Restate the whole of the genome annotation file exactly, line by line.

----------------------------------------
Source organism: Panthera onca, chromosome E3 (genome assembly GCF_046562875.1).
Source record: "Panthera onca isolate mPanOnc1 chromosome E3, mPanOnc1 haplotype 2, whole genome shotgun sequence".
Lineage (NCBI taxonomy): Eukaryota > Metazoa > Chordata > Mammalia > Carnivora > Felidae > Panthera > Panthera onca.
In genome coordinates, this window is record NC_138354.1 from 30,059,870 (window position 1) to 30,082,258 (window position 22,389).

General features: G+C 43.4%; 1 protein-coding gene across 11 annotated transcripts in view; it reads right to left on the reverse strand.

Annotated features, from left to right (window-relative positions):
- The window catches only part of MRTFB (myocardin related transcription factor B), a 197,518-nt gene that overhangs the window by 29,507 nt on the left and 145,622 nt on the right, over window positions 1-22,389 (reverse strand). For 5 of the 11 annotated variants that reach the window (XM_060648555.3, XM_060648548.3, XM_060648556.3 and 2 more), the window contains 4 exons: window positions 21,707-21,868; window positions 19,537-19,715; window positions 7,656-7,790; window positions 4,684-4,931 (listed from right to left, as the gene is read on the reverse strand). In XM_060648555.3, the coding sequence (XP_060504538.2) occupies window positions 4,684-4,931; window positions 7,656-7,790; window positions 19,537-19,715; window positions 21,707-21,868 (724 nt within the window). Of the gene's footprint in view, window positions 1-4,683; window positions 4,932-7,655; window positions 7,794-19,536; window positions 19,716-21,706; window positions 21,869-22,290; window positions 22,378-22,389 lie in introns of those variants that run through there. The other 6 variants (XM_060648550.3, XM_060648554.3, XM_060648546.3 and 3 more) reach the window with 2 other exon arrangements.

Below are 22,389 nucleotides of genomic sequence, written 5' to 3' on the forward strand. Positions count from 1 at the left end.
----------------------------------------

Source organism: Panthera onca, chromosome E3 (genome assembly GCF_046562875.1).
Source record: "Panthera onca isolate mPanOnc1 chromosome E3, mPanOnc1 haplotype 2, whole genome shotgun sequence".
Lineage (NCBI taxonomy): Eukaryota > Metazoa > Chordata > Mammalia > Carnivora > Felidae > Panthera > Panthera onca.
In genome coordinates, this window is record NC_138354.1 from 30,059,870 (window position 1) to 30,082,258 (window position 22,389).

General features: G+C 43.4%; 1 protein-coding gene across 11 annotated transcripts in view; it reads right to left on the reverse strand.

Annotated features, from left to right (window-relative positions):
- The window catches only part of MRTFB (myocardin related transcription factor B), a 197,518-nt gene that overhangs the window by 29,507 nt on the left and 145,622 nt on the right, over window positions 1-22,389 (reverse strand). For 5 of the 11 annotated variants that reach the window (XM_060648555.3, XM_060648548.3, XM_060648556.3 and 2 more), the window contains 4 exons: window positions 21,707-21,868; window positions 19,537-19,715; window positions 7,656-7,790; window positions 4,684-4,931 (listed from right to left, as the gene is read on the reverse strand). In XM_060648555.3, the coding sequence (XP_060504538.2) occupies window positions 4,684-4,931; window positions 7,656-7,790; window positions 19,537-19,715; window positions 21,707-21,868 (724 nt within the window). Of the gene's footprint in view, window positions 1-4,683; window positions 4,932-7,655; window positions 7,794-19,536; window positions 19,716-21,706; window positions 21,869-22,290; window positions 22,378-22,389 lie in introns of those variants that run through there. The other 6 variants (XM_060648550.3, XM_060648554.3, XM_060648546.3 and 3 more) reach the window with 2 other exon arrangements.

Below are 22,389 nucleotides of genomic sequence, written 5' to 3' on the forward strand. Positions count from 1 at the left end.